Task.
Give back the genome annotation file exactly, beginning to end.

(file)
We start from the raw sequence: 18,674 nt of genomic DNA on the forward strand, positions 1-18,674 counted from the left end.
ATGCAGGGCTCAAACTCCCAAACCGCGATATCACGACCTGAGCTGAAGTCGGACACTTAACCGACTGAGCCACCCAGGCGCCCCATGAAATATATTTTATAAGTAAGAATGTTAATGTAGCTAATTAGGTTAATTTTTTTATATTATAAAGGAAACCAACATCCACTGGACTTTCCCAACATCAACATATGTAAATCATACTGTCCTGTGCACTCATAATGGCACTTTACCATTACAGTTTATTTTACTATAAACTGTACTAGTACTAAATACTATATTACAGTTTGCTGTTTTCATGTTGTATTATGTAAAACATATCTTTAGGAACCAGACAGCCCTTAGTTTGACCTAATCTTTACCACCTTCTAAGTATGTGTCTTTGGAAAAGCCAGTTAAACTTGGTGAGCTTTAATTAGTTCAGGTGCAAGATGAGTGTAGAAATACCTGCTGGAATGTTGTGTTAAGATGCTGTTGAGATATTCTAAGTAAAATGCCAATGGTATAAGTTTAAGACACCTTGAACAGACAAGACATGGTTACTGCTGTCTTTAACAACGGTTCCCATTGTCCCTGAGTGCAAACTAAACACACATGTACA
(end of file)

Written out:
We start from the raw sequence: 18,674 nt of genomic DNA on the forward strand, positions 1-18,674 counted from the left end.
ATGCAGGGCTCAAACTCCCAAACCGCGATATCACGACCTGAGCTGAAGTCGGACACTTAACCGACTGAGCCACCCAGGCGCCCCATGAAATATATTTTATAAGTAAGAATGTTAATGTAGCTAATTAGGTTAATTTTTTTATATTATAAAGGAAACCAACATCCACTGGACTTTCCCAACATCAACATATGTAAATCATACTGTCCTGTGCACTCATAATGGCACTTTACCATTACAGTTTATTTTACTATAAACTGTACTAGTACTAAATACTATATTACAGTTTGCTGTTTTCATGTTGTATTATGTAAAACATATCTTTAGGAACCAGACAGCCCTTAGTTTGACCTAATCTTTACCACCTTCTAAGTATGTGTCTTTGGAAAAGCCAGTTAAACTTGGTGAGCTTTAATTAGTTCAGGTGCAAGATGAGTGTAGAAATACCTGCTGGAATGTTGTGTTAAGATGCTGTTGAGATATTCTAAGTAAAATGCCAATGGTATAAGTTTAAGACACCTTGAACAGACAAGACATGGTTACTGCTGTCTTTAACAACGGTTCCCATTGTCCCTGAGTGCAAACTAAACACACATGTACA